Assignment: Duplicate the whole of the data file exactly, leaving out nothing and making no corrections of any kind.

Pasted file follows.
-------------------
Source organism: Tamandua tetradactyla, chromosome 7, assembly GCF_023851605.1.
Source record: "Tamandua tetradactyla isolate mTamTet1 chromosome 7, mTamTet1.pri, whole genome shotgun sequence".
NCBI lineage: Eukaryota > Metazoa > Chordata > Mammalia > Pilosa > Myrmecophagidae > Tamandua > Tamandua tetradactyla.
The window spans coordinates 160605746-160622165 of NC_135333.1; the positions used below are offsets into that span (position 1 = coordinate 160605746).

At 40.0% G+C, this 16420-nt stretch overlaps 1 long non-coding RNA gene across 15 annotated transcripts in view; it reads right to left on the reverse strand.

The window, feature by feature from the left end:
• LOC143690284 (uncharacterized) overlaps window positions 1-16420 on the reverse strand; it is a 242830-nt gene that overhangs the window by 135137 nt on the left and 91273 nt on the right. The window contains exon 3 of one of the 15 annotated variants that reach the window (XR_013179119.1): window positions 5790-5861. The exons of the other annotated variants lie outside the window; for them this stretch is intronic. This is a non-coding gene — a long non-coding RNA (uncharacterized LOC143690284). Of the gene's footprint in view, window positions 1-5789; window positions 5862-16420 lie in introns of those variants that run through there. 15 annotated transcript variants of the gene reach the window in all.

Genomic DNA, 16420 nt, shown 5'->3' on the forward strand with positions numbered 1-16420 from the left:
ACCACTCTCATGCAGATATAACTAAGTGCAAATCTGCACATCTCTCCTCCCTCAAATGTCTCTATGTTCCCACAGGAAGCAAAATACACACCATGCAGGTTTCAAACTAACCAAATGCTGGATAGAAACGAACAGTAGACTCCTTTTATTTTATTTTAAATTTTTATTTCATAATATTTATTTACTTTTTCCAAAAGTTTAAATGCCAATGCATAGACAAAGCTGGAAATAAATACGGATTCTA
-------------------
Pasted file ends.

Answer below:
Source organism: Tamandua tetradactyla, chromosome 7, assembly GCF_023851605.1.
Source record: "Tamandua tetradactyla isolate mTamTet1 chromosome 7, mTamTet1.pri, whole genome shotgun sequence".
NCBI lineage: Eukaryota > Metazoa > Chordata > Mammalia > Pilosa > Myrmecophagidae > Tamandua > Tamandua tetradactyla.
The window spans coordinates 160605746-160622165 of NC_135333.1; the positions used below are offsets into that span (position 1 = coordinate 160605746).

At 40.0% G+C, this 16420-nt stretch overlaps 1 long non-coding RNA gene across 15 annotated transcripts in view; it reads right to left on the reverse strand.

The window, feature by feature from the left end:
• LOC143690284 (uncharacterized) overlaps window positions 1-16420 on the reverse strand; it is a 242830-nt gene that overhangs the window by 135137 nt on the left and 91273 nt on the right. The window contains exon 3 of one of the 15 annotated variants that reach the window (XR_013179119.1): window positions 5790-5861. The exons of the other annotated variants lie outside the window; for them this stretch is intronic. This is a non-coding gene — a long non-coding RNA (uncharacterized LOC143690284). Of the gene's footprint in view, window positions 1-5789; window positions 5862-16420 lie in introns of those variants that run through there. 15 annotated transcript variants of the gene reach the window in all.

Genomic DNA, 16420 nt, shown 5'->3' on the forward strand with positions numbered 1-16420 from the left:
ACCACTCTCATGCAGATATAACTAAGTGCAAATCTGCACATCTCTCCTCCCTCAAATGTCTCTATGTTCCCACAGGAAGCAAAATACACACCATGCAGGTTTCAAACTAACCAAATGCTGGATAGAAACGAACAGTAGACTCCTTTTATTTTATTTTAAATTTTTATTTCATAATATTTATTTACTTTTTCCAAAAGTTTAAATGCCAATGCATAGACAAAGCTGGAAATAAATACGGATTCTA